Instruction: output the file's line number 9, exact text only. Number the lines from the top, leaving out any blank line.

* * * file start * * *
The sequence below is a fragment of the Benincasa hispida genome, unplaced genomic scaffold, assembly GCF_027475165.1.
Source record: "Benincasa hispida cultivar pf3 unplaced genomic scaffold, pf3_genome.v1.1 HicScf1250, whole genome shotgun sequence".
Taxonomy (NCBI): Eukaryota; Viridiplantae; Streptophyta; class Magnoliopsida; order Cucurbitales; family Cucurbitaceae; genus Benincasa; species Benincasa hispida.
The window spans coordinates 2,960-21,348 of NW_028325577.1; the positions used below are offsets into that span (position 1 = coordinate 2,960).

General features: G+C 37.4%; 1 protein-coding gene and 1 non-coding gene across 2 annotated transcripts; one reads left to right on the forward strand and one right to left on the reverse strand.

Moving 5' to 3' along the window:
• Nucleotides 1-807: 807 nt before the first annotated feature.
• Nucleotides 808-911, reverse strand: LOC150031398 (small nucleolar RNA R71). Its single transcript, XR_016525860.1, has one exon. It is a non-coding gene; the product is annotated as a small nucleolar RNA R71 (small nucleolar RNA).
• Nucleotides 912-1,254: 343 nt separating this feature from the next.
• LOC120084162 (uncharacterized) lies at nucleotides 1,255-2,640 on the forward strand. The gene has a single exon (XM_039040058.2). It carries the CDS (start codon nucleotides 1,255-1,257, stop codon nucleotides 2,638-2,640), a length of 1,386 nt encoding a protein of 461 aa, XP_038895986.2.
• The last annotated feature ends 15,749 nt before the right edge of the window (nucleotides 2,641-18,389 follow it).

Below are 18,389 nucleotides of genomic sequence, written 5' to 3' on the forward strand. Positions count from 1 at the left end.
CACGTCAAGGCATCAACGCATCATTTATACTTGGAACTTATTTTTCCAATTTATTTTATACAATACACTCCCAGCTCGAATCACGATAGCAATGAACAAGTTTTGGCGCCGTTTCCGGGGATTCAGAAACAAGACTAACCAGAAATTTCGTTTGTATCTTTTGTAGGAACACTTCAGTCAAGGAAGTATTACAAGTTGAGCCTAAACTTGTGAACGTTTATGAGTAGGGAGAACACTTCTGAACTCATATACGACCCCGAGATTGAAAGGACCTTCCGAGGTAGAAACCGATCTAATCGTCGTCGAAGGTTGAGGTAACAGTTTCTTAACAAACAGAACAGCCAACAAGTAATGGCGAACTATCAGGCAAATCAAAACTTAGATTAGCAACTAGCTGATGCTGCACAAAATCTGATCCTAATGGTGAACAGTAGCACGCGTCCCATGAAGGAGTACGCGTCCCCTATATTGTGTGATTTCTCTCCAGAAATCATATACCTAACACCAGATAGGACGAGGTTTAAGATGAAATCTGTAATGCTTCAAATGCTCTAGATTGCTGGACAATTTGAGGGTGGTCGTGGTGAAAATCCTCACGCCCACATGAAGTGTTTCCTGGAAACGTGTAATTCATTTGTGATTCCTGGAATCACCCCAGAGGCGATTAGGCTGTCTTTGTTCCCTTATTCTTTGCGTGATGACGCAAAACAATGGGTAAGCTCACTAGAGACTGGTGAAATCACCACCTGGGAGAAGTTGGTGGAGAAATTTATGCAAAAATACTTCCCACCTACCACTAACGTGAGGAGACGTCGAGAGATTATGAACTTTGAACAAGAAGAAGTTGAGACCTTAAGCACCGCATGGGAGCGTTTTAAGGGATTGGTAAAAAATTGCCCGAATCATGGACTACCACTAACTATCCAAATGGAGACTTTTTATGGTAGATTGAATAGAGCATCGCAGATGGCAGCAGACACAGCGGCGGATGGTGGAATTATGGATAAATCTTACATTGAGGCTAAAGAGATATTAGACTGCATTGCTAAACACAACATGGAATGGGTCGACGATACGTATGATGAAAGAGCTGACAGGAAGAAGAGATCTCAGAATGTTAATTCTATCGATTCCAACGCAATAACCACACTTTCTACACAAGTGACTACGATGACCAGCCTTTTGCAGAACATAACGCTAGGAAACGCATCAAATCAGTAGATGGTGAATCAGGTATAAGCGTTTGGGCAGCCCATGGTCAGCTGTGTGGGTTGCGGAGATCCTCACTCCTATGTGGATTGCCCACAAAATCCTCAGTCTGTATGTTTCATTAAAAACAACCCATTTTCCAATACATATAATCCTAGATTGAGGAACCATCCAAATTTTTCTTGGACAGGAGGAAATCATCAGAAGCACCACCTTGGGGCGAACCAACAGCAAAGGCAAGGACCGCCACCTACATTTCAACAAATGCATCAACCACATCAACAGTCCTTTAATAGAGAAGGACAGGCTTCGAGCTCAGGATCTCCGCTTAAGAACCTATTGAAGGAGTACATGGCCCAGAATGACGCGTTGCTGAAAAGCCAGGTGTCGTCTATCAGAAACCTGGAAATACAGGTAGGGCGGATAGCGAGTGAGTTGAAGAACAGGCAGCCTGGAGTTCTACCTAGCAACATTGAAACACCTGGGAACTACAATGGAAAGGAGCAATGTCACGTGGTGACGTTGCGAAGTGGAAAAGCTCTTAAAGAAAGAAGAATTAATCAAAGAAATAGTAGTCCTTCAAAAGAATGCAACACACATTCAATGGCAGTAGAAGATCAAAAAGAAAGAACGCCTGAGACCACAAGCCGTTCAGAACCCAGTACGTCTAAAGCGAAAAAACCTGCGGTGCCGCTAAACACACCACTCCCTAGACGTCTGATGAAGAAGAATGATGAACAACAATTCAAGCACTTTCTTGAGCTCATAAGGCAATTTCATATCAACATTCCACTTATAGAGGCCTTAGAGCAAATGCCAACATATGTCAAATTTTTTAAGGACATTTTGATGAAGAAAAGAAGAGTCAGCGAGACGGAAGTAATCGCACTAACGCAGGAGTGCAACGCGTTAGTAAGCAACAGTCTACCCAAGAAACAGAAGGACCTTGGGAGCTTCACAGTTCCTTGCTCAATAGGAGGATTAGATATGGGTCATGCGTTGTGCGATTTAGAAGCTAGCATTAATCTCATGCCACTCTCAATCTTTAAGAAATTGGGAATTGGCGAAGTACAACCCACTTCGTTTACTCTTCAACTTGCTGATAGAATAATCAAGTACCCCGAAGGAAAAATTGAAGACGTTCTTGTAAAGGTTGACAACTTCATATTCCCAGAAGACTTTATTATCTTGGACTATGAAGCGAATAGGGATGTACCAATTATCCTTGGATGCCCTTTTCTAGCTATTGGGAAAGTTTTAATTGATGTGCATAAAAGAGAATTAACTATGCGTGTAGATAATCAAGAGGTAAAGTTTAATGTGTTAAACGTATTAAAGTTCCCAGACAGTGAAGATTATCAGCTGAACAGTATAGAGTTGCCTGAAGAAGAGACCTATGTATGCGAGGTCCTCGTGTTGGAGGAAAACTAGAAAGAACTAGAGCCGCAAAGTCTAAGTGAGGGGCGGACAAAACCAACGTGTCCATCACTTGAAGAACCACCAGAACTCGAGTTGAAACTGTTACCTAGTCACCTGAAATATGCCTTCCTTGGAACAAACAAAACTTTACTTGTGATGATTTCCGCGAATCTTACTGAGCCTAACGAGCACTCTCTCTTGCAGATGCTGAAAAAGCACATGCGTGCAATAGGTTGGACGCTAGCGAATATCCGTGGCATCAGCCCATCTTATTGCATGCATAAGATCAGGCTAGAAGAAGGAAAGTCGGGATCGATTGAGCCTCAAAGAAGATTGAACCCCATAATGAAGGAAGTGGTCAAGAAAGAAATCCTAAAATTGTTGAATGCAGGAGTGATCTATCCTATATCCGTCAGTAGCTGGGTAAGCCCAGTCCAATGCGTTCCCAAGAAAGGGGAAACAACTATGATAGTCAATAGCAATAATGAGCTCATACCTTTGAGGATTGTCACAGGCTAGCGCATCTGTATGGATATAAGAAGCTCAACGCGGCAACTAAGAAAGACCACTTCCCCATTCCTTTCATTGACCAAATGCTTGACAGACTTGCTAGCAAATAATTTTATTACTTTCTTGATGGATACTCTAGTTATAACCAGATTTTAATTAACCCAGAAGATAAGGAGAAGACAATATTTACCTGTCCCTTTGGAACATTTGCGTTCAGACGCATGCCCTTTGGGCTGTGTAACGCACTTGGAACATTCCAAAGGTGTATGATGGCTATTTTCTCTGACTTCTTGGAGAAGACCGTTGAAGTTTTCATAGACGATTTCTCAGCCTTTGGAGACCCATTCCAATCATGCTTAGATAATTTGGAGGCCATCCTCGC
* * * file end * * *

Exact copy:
• Nucleotides 912-1,254: 343 nt separating this feature from the next.